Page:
CANNES: Johnny Depp swung back into his iconic Captain Jack Sparrow role Saturday at the Cannes premiere of "Pirates of the Caribbean: On Stranger Tides," the fourth episode in the lucrative franchise.
Three years after "At World's End", Sparrow embarks on a quest to find the Fountain of Youth while also trying to square his feelings for a mysterious woman from his past, Penelope Cruz's Angelica, essentially his female double.
Speaking to journalists after the screening, Depp thanked the cartoons he watched with his children for helping develop Sparrow's character and echoed producer Jerry Bruckheimer in saying that the franchise had no end in sight.
"I have such great respect for the parameters of cartoons and the characters, they can get away with a lot more than we can in live action films," Depp said.
"So I thought, 'Wouldn't it be great to find that blend until you actually become Bugs Bunny in human form?', and so I have my kids to thank for that."
"With Captain Jack I feel like there's much more to be had, much more fun to be had," Depp said. "As long as the stories, the scripts are great and you have directors like Rob Marshall we'll be in good shape."
Depp described Sparrow as "a weird combination of an 18th-century rock and roll star, i.e. Keith Richards, and a very romantic skunk."
Spanish Oscar winner Cruz, who worked with Depp on "Blow", said her English had progressed greatly since the 2001 cocaine smuggler biopic and that the toughest thing playing opposite Sparrow had been "keeping a straight face."
Despite the film not being in competition at Cannes, the entire jury headed by Robert De Niro attended the evening's gala performance, as did US star Jane Fonda, wearing a diamond and sapphire necklace.
Crowds thronged the street outside the Palais des Festivals despite drizzling rain, many brandishing "We love you Johnny" signs. One woman carried a sign saying she had hitchhiked from Britain in the hope of getting a ticket.
The film is shot in 3-D, the perfect format for the obligatory cutlass swinging and sword stabbing from which pirates make a living, and sees rival English, Spanish and pirate ships racing to track down the magical elixir.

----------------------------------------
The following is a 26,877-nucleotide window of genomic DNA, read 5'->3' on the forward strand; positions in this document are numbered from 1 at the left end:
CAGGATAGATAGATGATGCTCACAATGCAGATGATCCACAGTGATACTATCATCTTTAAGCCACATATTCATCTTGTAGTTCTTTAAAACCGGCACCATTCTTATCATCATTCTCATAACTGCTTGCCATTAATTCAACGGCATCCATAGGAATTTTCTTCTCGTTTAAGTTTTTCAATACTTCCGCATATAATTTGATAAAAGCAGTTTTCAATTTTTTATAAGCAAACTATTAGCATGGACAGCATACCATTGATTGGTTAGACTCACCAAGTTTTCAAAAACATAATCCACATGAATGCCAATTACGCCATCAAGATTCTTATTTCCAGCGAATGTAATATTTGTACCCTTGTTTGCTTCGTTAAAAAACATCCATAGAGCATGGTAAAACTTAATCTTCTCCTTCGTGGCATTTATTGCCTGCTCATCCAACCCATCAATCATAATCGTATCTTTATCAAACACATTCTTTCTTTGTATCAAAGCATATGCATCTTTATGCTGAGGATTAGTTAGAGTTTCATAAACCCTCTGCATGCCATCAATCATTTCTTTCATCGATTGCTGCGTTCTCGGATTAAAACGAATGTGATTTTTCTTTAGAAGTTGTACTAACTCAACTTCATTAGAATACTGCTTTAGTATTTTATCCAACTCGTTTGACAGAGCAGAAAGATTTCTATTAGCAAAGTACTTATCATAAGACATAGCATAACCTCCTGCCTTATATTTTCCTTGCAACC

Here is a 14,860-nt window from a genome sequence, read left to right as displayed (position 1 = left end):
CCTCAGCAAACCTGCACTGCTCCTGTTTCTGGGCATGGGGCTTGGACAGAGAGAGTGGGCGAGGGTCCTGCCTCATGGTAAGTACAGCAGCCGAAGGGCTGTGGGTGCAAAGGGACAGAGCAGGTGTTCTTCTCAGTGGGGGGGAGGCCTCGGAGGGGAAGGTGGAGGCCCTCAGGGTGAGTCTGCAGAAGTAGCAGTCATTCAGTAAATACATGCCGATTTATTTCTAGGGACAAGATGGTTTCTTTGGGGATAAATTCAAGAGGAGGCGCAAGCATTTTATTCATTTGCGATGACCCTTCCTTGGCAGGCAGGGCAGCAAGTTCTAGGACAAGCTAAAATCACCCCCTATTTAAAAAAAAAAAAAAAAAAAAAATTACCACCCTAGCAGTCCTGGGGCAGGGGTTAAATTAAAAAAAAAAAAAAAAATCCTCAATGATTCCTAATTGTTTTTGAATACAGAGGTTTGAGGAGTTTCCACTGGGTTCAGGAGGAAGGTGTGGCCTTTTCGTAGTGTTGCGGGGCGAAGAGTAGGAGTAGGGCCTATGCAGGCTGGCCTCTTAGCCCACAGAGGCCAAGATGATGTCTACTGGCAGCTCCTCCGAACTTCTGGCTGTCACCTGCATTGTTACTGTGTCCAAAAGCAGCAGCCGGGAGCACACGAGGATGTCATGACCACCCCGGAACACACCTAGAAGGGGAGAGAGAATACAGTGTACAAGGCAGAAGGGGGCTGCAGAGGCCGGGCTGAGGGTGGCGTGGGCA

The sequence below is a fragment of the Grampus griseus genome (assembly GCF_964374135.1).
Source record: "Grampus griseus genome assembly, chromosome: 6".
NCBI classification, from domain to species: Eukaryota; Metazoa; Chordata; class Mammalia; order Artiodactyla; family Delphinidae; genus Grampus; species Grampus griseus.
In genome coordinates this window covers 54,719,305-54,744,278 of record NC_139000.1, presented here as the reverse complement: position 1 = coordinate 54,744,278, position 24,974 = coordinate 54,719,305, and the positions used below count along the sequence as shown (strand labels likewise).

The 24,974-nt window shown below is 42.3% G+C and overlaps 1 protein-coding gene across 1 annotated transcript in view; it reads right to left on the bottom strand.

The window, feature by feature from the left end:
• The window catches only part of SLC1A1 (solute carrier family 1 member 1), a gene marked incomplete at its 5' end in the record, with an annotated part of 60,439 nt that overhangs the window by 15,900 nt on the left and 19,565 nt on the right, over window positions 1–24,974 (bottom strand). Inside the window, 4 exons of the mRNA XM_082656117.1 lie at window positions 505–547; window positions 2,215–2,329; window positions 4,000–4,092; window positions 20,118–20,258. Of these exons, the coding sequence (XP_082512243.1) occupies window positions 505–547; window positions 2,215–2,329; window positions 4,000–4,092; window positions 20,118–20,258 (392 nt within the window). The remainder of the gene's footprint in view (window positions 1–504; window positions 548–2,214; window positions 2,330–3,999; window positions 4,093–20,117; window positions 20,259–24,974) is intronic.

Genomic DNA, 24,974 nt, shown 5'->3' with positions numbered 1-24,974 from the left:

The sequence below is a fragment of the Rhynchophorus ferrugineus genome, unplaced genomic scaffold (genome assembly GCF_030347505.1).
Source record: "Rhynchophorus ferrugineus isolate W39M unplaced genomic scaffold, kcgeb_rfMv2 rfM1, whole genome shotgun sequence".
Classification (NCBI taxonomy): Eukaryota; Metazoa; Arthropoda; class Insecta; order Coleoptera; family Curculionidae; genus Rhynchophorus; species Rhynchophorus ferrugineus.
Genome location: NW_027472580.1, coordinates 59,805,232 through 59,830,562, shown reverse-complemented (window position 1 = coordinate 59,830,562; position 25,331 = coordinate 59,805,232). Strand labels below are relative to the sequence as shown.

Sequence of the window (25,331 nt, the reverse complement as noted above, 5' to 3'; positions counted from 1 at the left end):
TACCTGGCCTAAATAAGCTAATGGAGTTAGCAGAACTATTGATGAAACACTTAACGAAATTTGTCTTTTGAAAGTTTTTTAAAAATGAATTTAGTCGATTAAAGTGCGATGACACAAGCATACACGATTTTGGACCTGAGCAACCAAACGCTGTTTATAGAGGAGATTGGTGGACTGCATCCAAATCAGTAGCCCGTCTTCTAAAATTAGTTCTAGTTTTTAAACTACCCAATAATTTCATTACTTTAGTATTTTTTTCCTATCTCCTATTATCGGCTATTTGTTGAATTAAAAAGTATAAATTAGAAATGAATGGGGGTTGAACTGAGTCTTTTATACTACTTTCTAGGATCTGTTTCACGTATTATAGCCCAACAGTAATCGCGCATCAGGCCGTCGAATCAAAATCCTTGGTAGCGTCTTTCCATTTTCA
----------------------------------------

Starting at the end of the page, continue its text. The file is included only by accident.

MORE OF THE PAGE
Sparrow's gold-toothed walking haberdashery is true to form, the corners of his mouth and eyes twitching as he plots a series of escapes from certain death and tries to learn Angelica's neat trick of "lying by telling the truth."
The story takes us from the muddy cobbled streets of 18th-century London -- where Angelica is trying to raise a crew for a ship and Sparrow is facing execution -- across the seas to lush Caribbean islands.
The film rollicks along, action scenes alternating with tete-a-tetes and plenty of laughs, including relatively subtle jokes aimed at adults, such as Sparrow's deadpan "I agree with the missionary's position."
Depp swings into an aristocratic Judi Dench's coach to nibble her ear and make off with her jewellery -- "Is that it?" cries the grande dame of British acting as the dashing buccaneer makes off.
And Rolling Stone Richards, whose idiosyncratic demeanour and speech is the inspiration for Depp's portrayal of Sparrow, makes a cameo appearance as the pirate's father.
"Does this face look like it's been touched by the water of life?" the wizened rock star growls at his son in a dimly lit tavern.
Young French actress Astrid Berges-Frisbey plays a mermaid who can't quite bring herself to drag sailors to the bottom of the sea, and Ian McShane plays the fearsome Blackbeard, whose facial hair took two and a half hours to apply.
McShane said it was "nice to play an evil character... that I could actually see with my grandchildren," while a visibly nervous Berges-Frisbey talked about the challenge of playing a being "between human and creature".
"I still can't really believe what happened," she said, her voice breaking up.
The series has already brought in 2.6 billion dollars (1.8 billion euros), a figure producer Bruckheimer describes as "wonderful", and the film leaves the door for another instalment open wide enough for further billions to be made. AGENCIES